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Vol. 115, No. 1, 1998
Issue release date: January 1998
Section title: Original Paper
Int Arch Allergy Immunol 1998;115:67–72
(DOI:10.1159/000023832)

IgE /Anti-IgE Immune Complexes in Sera from Patients with Crohn’s Disease Do Not Contain Food-Specific IgE

Huber A. · Genser D. · Spitzauer S. · Scheiner O. · Jensen-Jarolim E.
aDepartment of General and Experimental Pathology, bDepartment of Gastroenterology and Hepatology, Clinic of Internal Medicine IV, and cClinical Institute of Medical and Chemical Laboratory Diagnostics, AKH Vienna, Austria

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Article / Publication Details

First-Page Preview
Abstract of Original Paper

Published online: 12/22/1997

Number of Print Pages: 6
Number of Figures: 4
Number of Tables: 0

ISSN: 1018-2438 (Print)
eISSN: 1423-0097 (Online)

For additional information: http://www.karger.com/IAA

Abstract

Background: An association of Crohn’s disease (CD) with food allergy has been discussed, but the role of food-specific IgE has not been clarified yet. Since CD is combined with immune complex formation, we examined in the present study whether anti-IgE autoantibodies in such complexes might hinder the determination of specific IgE. Methods: In order to elucidate the role of food-specific IgE in CD, we tested sera from CD patients (n = 107), healthy controls (n = 65) and allergics subjects (n = 7) for their IgE binding to food antigens (yeast, corn, celeriac, wheat) by an immunodot assay. After determining levels of IgE/IgG anti-IgE immune complexes, we purified them from serum pools of patients with CD, allergic subjects and healthy controls by affinity absorption using a monoclonal anti-IgE antibody. These purified immune complexes were treated by low pH (pH = 4) in order to dissolve them and to increase the detectability of food-specific IgE by RAST and CAP assay. Results: In CD sera no food-specific IgE could be detected, but levels of immune complexes of IgE and IgG anti-IgE autoantibodies were statistically significantly increased compared to healthy controls. pH treatment of purified IgE/IgG anti-IgE immune complexes resulted in a significant increase in specific IgE to yeast, corn, wheat and celeriac detected by RAST, however, only in the serum sample purified from allergic subjects. After pH treatment of CD immune complexes, specific IgE levels remained still very low. Conclusion: Thus, even if IgE seems to represent an autoantigen in CD, it is unlike to specifically participate in the pathophysiology of the putative food adverse reactions.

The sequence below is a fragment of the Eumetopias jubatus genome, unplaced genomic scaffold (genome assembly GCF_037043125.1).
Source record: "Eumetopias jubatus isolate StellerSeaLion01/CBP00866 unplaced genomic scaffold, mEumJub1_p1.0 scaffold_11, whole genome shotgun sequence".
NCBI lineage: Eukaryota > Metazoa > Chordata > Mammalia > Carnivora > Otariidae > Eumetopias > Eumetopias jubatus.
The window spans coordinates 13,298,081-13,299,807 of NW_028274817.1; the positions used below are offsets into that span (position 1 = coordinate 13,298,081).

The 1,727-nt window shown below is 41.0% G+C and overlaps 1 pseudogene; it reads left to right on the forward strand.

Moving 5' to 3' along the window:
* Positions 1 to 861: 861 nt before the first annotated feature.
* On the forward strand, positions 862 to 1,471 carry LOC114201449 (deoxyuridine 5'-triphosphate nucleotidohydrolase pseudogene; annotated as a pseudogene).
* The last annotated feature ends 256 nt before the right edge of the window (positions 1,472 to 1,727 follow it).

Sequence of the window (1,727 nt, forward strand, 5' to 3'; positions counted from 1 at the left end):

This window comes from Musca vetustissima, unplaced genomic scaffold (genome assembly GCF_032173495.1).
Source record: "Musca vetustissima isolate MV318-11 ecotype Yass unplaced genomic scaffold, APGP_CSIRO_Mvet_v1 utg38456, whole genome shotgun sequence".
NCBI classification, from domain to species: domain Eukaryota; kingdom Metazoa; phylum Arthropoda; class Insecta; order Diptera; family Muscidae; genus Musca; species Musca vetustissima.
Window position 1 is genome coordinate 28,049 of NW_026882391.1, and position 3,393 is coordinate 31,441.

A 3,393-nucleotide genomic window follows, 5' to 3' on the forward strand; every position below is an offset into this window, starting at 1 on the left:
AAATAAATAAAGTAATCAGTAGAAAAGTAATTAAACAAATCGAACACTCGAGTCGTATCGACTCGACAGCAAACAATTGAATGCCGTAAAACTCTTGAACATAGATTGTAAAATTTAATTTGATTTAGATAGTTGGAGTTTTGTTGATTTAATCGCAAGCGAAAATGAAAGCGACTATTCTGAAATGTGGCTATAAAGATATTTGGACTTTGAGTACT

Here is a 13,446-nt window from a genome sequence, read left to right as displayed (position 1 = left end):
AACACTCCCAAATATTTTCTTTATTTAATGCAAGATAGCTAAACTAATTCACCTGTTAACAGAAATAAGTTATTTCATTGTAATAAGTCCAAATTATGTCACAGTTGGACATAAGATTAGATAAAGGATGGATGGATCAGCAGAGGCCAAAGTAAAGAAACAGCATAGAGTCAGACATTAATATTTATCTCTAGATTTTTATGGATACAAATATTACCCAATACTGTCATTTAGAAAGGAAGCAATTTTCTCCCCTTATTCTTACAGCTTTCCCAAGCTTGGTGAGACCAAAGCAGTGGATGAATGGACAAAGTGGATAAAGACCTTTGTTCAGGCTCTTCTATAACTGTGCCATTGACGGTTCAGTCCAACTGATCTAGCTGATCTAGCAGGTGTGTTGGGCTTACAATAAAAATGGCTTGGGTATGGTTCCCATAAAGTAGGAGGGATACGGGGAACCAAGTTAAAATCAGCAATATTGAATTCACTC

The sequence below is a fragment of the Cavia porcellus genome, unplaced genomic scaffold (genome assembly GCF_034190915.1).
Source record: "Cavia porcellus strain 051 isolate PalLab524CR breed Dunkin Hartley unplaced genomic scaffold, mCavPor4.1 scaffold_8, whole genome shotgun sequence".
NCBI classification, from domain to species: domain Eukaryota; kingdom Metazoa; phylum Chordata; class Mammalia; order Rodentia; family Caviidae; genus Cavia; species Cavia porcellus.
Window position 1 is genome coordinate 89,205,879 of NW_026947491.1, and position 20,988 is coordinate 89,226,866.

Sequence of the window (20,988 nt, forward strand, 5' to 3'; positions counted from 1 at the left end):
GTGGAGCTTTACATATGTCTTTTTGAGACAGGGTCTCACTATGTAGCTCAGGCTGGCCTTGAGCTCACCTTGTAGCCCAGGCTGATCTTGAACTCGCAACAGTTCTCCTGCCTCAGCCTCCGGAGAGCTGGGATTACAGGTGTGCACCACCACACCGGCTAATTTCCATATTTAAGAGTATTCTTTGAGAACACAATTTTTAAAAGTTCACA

Author Contacts

Correspondence to: Dr. Erika Jensen-Jarolim
Department of General and Experimental Pathology, University of Vienna
AKH, EBO, Währingergürtel 18–20, A–1090 Vienna (Austria)
Tel. +43 1 40400 5103, Fax +43 1 40400 5130
E-Mail Erika.Jensen-Jarolim @ akh-wien.ac.at

  

Article Information

Received: Received: June 30, 1997
Accepted after revision: September 22, 1997
Number of Print Pages : 6
Number of Figures : 4, Number of Tables : 0, Number of References : 29

  

Publication Details

International Archives of Allergy and Immunology
Founded 1950

Vol. 115, No. 1, Year 1998 (Cover Date: January 1998)

Journal Editor: G. Wick, Innsbruck
ISSN: 1018–2438 (print), 1423–0097 (Online)

For additional information:http://www.karger.com/journals/iaa


Article / Publication Details

First-Page Preview
Abstract of Original Paper

Published online: 12/22/1997

Number of Print Pages: 6
Number of Figures: 4
Number of Tables: 0

ISSN: 1018-2438 (Print)
eISSN: 1423-0097 (Online)

For additional information: http://www.karger.com/IAA


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